Tuesday, March 19, 2013

Carlos Kleiber Conducting Beethoven 4 and 7

Music making rarely gets better than this!

Here's a link to all things Kleiber on YouTube.

Saturday, March 16, 2013

Music and the Unconscious

There is nothing supernatural about the idea of the unconscious, though the feelings I hold (and share with Jung) about the collective unconscious might raise a few skeptical eyebrows. I suppose I draw upon that part of my (our) mind when I write music, and I also draw upon it when I play. That's just the way it is.

This evening I found this terrific article by Alan Walker that was published in the British Medical Journal in 1979, and I thought I would share it here. Walker discusses the possible relationship between the work of Sigmund Freud and Heinrich Schenker (though Freud wasn't big on music), and he tells other interesting stories about musical unconsciousness in action. In the article he quotes Blaise Pascal:
You would not have sought me unless you had already found me.
That about sums it up for me.

Here's a lot more from Pascal.

Tuesday, March 12, 2013

Dylan Brody Talks About Social Networking vs. Talent

A strong education in the arts, a love of the English language, the true joy I take in performing, have left me ill-prepared for a career in a world in which “likes” and “follows” are plural nouns and “friend” is a verb.
I just heard this segment of a podcast from KPPC's Off Ramp today, and thought I'd share it. Alan Brody, Dylan Brody's father, taught him that talent and persistence were all you needed to succeed. That is what I grew up believing as well, but the nature of success has changed profoundly. Social media is indeed the new main way success is measured.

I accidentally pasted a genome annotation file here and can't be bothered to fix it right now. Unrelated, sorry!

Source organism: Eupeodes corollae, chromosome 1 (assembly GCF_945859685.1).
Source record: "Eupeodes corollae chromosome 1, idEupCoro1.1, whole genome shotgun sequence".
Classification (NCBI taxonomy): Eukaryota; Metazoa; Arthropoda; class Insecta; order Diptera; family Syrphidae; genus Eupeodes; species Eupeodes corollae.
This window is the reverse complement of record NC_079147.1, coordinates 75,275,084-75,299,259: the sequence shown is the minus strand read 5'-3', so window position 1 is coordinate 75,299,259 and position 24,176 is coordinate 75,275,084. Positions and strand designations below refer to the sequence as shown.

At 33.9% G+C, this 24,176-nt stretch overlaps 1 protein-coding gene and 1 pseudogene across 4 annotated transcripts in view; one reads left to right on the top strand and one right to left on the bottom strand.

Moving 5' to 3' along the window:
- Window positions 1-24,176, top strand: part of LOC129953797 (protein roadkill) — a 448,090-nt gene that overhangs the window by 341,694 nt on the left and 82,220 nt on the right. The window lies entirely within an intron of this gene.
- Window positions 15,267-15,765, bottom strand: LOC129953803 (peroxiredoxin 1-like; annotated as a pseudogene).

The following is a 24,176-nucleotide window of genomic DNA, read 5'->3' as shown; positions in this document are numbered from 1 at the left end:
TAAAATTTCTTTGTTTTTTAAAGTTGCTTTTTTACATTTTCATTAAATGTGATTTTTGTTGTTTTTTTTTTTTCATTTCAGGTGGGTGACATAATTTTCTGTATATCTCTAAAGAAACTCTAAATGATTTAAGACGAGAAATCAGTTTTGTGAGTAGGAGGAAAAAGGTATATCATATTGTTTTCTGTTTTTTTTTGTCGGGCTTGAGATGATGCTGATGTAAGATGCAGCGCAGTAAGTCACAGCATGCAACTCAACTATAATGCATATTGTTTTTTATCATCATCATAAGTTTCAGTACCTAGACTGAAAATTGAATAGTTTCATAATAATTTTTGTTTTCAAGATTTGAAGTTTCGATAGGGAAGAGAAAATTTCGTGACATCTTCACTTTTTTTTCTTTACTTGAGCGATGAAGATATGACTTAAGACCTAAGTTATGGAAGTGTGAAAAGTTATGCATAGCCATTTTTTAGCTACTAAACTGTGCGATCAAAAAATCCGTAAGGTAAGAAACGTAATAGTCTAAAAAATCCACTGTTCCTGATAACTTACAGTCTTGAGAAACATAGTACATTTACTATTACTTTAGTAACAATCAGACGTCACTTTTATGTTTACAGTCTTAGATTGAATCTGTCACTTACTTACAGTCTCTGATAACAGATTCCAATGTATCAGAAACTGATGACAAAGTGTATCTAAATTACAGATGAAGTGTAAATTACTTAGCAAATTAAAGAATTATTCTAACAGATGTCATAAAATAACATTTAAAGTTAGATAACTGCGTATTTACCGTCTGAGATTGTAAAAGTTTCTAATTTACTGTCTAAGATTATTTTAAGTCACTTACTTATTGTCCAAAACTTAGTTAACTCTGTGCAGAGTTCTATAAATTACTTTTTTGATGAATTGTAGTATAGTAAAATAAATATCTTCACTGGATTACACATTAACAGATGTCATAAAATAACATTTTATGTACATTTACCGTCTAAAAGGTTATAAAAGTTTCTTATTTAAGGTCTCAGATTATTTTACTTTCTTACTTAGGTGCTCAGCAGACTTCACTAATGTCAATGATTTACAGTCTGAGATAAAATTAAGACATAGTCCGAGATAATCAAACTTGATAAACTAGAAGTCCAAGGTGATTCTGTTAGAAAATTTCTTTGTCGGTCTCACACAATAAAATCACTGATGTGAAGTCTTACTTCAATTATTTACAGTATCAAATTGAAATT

At least in music, competence, mixed with luck, social skills, and location, can get you some of the small amount of playing work that still exists. As much as we complain and fret about the problems we have trying to carve out a living playing and writing music (the "classical kind"), the role social media plays when trying to have success in other fields of entertainment is much greater.

Monday, March 11, 2013

I Nearly Plotzed

Here are a few images from "The Night the Saints Lost Their Halos", an episode from the 1962 season of Naked City.

Plotz? It's a joke, of course. And who ever heard of Kopchunkas? Michael and I did notice that the character named Dr. Anna Chaloupka got her name from Hugh Chaloupka, the brilliant editor of the series. I love the music. Some of it is by Nelson Riddle, and some of it is by Billy May. Much of the music in the Billy May episodes consists of clever and beautifully orchestrated variations on the main theme (which runs through my head day and night). The images of New York are stunning, and the frames are packed with details: neon, drug store interiors, a booming furnace in the basement of a huge building in Washington Heights, lots of two-door station wagons, and images that remind us that Fifth Avenue was once a two-way street.